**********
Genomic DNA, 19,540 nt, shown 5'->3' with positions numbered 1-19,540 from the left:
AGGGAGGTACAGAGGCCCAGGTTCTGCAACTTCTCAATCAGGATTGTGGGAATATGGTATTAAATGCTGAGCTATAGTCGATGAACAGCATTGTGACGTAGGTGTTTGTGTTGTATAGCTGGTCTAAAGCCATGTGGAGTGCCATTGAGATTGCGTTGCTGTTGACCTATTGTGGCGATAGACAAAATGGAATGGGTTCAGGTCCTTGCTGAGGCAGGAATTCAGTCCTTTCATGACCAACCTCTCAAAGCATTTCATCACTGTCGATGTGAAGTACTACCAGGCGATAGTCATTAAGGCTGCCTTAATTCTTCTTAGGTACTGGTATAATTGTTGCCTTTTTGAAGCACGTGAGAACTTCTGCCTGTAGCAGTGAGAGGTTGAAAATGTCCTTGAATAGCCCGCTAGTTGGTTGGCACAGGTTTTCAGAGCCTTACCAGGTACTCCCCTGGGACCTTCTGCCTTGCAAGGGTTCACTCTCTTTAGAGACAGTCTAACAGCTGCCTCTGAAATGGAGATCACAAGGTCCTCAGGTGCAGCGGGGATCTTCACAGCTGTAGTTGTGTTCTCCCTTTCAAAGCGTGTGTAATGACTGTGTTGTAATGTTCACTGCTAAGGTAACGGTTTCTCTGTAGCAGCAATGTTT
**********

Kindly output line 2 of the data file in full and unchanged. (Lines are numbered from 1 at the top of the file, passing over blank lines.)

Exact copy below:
AGGGAGGTACAGAGGCCCAGGTTCTGCAACTTCTCAATCAGGATTGTGGGAATATGGTATTAAATGCTGAGCTATAGTCGATGAACAGCATTGTGACGTAGGTGTTTGTGTTGTATAGCTGGTCTAAAGCCATGTGGAGTGCCATTGAGATTGCGTTGCTGTTGACCTATTGTGGCGATAGACAAAATGGAATGGGTTCAGGTCCTTGCTGAGGCAGGAATTCAGTCCTTTCATGACCAACCTCTCAAAGCATTTCATCACTGTCGATGTGAAGTACTACCAGGCGATAGTCATTAAGGCTGCCTTAATTCTTCTTAGGTACTGGTATAATTGTTGCCTTTTTGAAGCACGTGAGAACTTCTGCCTGTAGCAGTGAGAGGTTGAAAATGTCCTTGAATAGCCCGCTAGTTGGTTGGCACAGGTTTTCAGAGCCTTACCAGGTACTCCCCTGGGACCTTCTGCCTTGCAAGGGTTCACTCTCTTTAGAGACAGTCTAACAGCTGCCTCTGAAATGGAGATCACAAGGTCCTCAGGTGCAGCGGGGATCTTCACAGCTGTAGTTGTGTTCTCCCTTTCAAAGCGTGTGTAATGACTGTGTTGTAATGTTCACTGCTAAGGTAACGGTTTCTCTGTAGCAGCAATGTTT